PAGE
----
The hauntingly prophetic classic novel set in a not-too-distant future where books are burned by a special task force of firemen. Guy Montag is a fireman. His job is to burn books, which are forbidden, being the source of all discord and unhappiness. Even so, Montag is unhappy; there is discord in his marriage. Are books hidden in his house? The Mechanical Hound of the Fire Department, armed with a lethal hypodermic, escorted by helicopters, is ready to track down those dissidents who defy society to preserve and read books. The classic novel of a post-literate future, 'Fahrenheit 451' stands alongside Orwell's '1984' and Huxley's 'Brave New World' as a prophetic account of Western civilization's enslavement by the media, drugs and conformity. Bradbury's powerful and poetic prose combines with uncanny insight into the potential of technology to create a novel which over fifty years from first publication, still has the power to dazzle and shock. / A classic of twentieth-century literature from one of the last great visionary science fiction writers. / Reissued in a smart new livery alongside several of Ray Bradbury's other classic works. / Ray Bradbury is the winner of the 2007 Pulitzer Prize Special Citation. / Competition: George Orwell, Aldous Huxley, Isaac Asimov, Arthur C Clarke
Ray Bradbury has published some 500 short stories, novels, plays and poems since his first story appeared in Weird Tales when he was twenty years old. Among his many famous works are 'Fahrenheit 451', 'The Illustrated Man' and 'The Martian Chronicles'.
After years of working as a fireman-one who burns books and enjoys his work-Guy Montag meets a young girl who makes him question his profession and the values of the society in which he lives. Stephan Hoye's narration is perfectly matched to the subject matter: his tone is low and ominous, and his cadence shifts with the prose to ratchet up tension and suspense. He produces spot-on voices, and his versions of the gruff Captain Beatty, the playful Clarisse, and the fearful professor Faber are especially impressive. A Ballantine paperback. (Aug.) (c) Copyright PWxyz, LLC. All rights reserved.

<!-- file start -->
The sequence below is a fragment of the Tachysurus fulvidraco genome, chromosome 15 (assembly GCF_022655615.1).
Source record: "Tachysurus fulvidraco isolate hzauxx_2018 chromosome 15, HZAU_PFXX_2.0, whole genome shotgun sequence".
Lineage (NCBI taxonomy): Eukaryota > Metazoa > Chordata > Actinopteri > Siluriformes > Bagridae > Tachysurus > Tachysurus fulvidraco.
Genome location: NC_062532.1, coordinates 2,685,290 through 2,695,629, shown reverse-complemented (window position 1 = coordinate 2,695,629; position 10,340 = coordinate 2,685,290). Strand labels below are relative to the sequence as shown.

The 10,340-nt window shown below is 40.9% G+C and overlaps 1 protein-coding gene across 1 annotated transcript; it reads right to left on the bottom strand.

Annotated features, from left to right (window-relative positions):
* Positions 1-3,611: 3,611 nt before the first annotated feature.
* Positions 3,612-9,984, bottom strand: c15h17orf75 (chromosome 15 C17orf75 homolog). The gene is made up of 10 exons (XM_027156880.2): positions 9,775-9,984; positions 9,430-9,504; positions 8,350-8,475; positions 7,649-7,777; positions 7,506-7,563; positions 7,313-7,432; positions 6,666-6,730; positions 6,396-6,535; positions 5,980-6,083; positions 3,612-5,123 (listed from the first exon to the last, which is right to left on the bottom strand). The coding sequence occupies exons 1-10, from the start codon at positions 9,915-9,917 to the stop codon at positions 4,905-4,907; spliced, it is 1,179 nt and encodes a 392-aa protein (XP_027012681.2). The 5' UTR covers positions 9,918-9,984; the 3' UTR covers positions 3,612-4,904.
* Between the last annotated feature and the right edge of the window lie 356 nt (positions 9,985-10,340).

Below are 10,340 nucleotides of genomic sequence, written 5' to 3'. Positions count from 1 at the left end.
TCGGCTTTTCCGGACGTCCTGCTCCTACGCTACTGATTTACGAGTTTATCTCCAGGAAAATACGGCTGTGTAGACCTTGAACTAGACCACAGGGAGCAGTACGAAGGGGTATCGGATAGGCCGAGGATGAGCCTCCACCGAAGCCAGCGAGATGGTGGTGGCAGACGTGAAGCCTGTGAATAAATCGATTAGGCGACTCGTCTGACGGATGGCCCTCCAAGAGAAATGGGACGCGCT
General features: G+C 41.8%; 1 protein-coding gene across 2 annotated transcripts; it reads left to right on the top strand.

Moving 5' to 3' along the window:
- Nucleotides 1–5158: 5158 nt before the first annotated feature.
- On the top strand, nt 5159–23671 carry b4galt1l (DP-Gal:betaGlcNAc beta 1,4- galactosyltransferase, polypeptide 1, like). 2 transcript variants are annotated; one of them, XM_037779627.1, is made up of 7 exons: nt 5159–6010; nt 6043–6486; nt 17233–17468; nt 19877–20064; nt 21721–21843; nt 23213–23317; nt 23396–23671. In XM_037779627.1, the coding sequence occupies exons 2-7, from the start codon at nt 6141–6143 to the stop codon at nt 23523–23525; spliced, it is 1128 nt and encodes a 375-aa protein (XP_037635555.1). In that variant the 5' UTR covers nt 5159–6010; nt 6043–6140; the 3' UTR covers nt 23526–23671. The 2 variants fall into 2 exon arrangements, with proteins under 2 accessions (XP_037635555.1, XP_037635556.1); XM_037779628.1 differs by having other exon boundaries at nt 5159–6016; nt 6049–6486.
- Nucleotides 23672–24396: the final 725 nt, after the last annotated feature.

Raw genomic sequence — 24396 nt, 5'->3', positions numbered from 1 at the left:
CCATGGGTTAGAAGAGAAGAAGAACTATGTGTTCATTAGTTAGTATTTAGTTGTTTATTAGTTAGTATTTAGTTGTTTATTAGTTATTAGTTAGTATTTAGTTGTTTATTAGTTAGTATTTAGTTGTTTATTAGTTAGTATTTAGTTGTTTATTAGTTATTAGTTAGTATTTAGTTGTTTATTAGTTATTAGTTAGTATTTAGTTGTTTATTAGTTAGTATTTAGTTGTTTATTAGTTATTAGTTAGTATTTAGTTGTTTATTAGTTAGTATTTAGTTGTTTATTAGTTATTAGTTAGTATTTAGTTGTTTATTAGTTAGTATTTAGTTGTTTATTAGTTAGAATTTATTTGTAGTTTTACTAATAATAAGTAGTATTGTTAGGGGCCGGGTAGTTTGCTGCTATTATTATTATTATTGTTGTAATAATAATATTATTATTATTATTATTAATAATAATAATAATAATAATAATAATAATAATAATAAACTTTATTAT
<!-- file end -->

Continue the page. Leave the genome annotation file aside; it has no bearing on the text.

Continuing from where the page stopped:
'Another indispensible classic' The Times 'Fahrenheit 451 is the most skilfully drawn of all science fiction's conformist hells' Kingsley Amis 'Bradbury's is a very great and unusual talent' Christopher Isherwood 'Ray Bradbury has a powerful and mysterious imagination which would undoubtedly earn the respect of Edgar Allen Poe' Guardian 'It is impossible not to admire the vigour of his prose, similes and metaphors constantly cascading from his imagination' Spectator 'As a science fiction writer, Ray Bradbury has long been streets ahead of anyone else' Daily Telegraph 'No other writer uses language with greater originality and zest. he seems to be a American Dylan Thomas -- with dsicipline' Sunday Telegraph
This quality hardcover of the Bradbury standard is being released to honor the book's 50th anniversary. With numerous book clubs adopting this title, it's worth buying a few hardbacks to go along with your existing paper editions. This reprint also includes a new introduction by the author. Copyright 2003 Reed Business Information.
In this foremost example of dystopian fiction, Bradbury twists the heroic role of firefighters. In a futuristic society, firemen don't put out fires, they start them. Specifically, they burn books and the subversive ideas contained within their pages. The trouble begins when one fireman, Guy Montag, begins to question the system and seeks to escape the control of the city. Hoye is a superb guide through this terrifying world, moving both action and reflection along with exactly the right pacing. First published in 1953, the story remains disturbingly contemporary and the ending, with its determination to keep books alive by memorizing them and speaking them aloud, is well suited to the audio medium. The 1996 film, directed by Francois Truffaut and starring Julie Christie and Oskar Werner, veers from the original story, making it particularly useful as a student exploration of the differences between Hoye's interpretation of Bradbury's words and Truffaut's greater liberties with the text. (c) Copyright 2013. Library Journals LLC, a wholly owned subsidiary of Media Source, Inc. No redistribution permitted.